Living With Noise In Toronto Condos

questions about condo noise

I have recently received several questions about noise in Toronto condos from condominium owners, or potential condo buyers.  Here are some of the questions that I am quoting verbatim:


Questions about noise in Toronto condos

We have complaints from the neighbours re. our children making noise at night or running along the hallway. One of our kids is autistic. We either must soundproof or move out. Can you help us?

I live in a condo in Toronto and the walls that are shared between my unit and my neighbors seem to be paper-thin. Especially the wall that joins their kitchen with my den. I can hear all the cupboards and drawers opening and closing. It almost seems to be amplified in my unit and I can hear it all the way into my bedroom. Can you let me know some options for walls that are already built and a rough estimate of cost?

My condo is attached via ~6 feet of concrete to a nearby garage door and I hear it constantly.
I realize it’ll never be soundproofed away but hoping to find noise reduction solutions. I can hear it seemingly from the exposed concrete roof of the unit.

I'm potentially building a karaoke lounge in one of the bedrooms of a residential apartment and I'd like to protect the neighbours on all sides and need some advice and a quote to ensure the noise won't bother anyone. Something of good quality but perhaps easily transferable if I were to move? I'm extremely uneducated in this field and would really appreciate the guidance.

I live in a lower unit of a stacked condo building. My bedroom is right below the living area of the upper unit and has been experiencing noise of squeaking floor coming from a specific area when the upper unit residents walk on it. My bedroom is 12' x 13'5" and I want to know what the options are for soundproofing the ceiling and the potential range of costs involved.

Condo noise is unavoidable

Living in a condo often includes noise problems, it is unavoidable, as illustrated in this Globe & Mail article. One client was telling me that he does not want to hear any condo noise in his expensive apartment.  This is an unreasonable expectation and cannot be achieved. Perfect soundproofing does not exist. However, the condo noise can be minimized or reduced.

Advice for Toronto condo buyers

Before placing an offer to purchase an apartment consider the following issues related to noise in Toronto condos:

  • How much street traffic or airplane noise are you prepared to live with? If traffic noise may bother you, chose an apartment that is not facing a busy streets.
  • Is your apartment in a concrete or a wood frame building?  A wood frame building almost always has more noise issues.
  • Is your apartment next to an elevator or a garbage chute? It is always at least slightly audible.
  • Be aware of location of a gym in the building.  If your apartment is below, above, beside, or even across a hall from the gym, you may hear it in your apartment.
  • Is your apartment near a garage door or near a building entry?  Garage doors are usually quite audible in nearby apartments.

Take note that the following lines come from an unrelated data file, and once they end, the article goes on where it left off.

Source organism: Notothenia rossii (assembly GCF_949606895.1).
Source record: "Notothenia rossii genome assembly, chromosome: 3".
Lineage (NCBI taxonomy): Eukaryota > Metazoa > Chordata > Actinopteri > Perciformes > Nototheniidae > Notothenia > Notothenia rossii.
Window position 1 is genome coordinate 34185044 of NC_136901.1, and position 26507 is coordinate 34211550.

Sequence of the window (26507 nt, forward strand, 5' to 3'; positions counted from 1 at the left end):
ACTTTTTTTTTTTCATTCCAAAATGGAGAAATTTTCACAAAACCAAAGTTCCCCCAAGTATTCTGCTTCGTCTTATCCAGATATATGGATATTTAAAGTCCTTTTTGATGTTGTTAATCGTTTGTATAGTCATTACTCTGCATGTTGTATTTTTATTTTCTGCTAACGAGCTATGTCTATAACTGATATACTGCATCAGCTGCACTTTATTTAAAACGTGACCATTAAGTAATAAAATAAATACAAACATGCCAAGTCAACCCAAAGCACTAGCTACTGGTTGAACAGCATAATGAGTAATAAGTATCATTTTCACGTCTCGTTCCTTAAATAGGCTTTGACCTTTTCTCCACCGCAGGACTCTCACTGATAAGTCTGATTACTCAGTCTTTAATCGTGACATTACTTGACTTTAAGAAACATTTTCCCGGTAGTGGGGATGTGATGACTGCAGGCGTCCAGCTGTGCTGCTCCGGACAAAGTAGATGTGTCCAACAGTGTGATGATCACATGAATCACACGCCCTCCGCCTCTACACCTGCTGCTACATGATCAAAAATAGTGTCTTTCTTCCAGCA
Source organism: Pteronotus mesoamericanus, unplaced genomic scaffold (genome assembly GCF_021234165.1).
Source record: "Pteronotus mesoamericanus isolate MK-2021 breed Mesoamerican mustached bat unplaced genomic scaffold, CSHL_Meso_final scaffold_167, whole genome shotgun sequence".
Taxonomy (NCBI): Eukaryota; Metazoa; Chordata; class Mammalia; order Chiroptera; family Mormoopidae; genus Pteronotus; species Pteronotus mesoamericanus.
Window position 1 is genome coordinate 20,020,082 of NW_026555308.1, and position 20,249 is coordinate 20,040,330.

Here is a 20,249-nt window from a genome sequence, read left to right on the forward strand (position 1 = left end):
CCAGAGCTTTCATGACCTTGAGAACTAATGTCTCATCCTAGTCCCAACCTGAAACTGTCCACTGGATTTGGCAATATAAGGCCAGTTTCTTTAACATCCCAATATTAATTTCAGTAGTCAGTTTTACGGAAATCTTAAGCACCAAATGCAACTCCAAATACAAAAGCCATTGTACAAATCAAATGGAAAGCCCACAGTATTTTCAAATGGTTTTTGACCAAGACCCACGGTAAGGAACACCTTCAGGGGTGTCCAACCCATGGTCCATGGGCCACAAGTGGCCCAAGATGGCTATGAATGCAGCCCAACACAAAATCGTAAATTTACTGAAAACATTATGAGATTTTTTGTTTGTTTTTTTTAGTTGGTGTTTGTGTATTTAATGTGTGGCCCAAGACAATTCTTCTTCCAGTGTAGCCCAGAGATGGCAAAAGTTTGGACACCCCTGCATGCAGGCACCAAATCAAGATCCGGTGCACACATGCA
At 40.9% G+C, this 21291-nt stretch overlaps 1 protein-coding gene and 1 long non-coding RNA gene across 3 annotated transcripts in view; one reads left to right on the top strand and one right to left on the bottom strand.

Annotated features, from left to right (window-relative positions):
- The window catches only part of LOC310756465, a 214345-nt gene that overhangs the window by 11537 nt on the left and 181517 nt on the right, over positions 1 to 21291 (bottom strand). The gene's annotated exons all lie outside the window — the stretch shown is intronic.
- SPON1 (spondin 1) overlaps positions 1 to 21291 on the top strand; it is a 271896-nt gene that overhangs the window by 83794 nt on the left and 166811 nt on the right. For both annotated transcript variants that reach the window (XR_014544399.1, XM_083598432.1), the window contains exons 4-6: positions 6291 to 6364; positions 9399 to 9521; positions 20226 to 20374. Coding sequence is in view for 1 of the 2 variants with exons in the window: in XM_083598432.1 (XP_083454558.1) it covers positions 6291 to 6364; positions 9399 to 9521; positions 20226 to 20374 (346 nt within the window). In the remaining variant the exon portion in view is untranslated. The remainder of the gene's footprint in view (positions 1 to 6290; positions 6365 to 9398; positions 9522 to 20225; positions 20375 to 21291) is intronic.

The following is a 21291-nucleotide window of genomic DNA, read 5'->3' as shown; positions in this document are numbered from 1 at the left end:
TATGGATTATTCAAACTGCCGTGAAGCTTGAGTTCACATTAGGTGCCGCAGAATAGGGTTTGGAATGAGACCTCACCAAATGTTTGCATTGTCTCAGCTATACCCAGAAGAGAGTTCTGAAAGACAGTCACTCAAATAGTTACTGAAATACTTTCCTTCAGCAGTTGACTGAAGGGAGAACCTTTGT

• Is your apartment below a roof mounted equipment?  Often this creates some noise.

Another frequent source of complaints of noise in Toronto condos are apartment doors.  It is virtually impossible to improve sound attenuation of existing doors, especially when condo rules prohibit installation of door seals.  If an occasional noise from hallways is going to bother you, do not buy an apartment near common facilities, such as a gym or a party room where people are likely to gather.

Acoustical specifications for condo construction

Inquire about acoustical specifications for the construction for the building where you are considering a purchase.  If you cannot obtain acoustical specifications available, or if they state the minimum STC required by building code, STC 50 between residencies, many people will not be satisfied with this level of acoustical privacy. Reasonably good sound attenuation is STC 55 and the desirable sound attenuation is STC 60.  Few condominium buildings meet this level.

Soundproofing options

If you want to improve acoustic privacy or reduce noise in a Toronto condo in your existing apartment, there is no quick or cheap fix. 

In case the noise is caused by building’s mechanical equipment, you should insist that the property management fixes the problem.

If noise from neighbours is bothering you, you need to rebuild your walls, ceiling and even floors.  This is best done if you are planning a major renovation to improve or upgrade your apartment.  You should hire an acoustical engineer before renovations to specify what soundproofing you need. Relying on your renovation contractor’s promises to do soundproofing, in most cases, results in a big disappointment.

Improvement in soundproofing for a party wall requires the construction of a secondary wall, or resiliently attached drywall on the existing party wall.  Ceiling can only be soundproofed by adding a resiliently attached drywall.  If you need to prevent your own noise from bothering residents below you, you need to install good quality floating floor.

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About the Author Ivan Koval

The author is the publisher of the Soundproofing.Expert website. He is a soundproofing and building acoustics consultant working in Toronto and GTA, Ontario, Canada. Telephone (416) 471-2130

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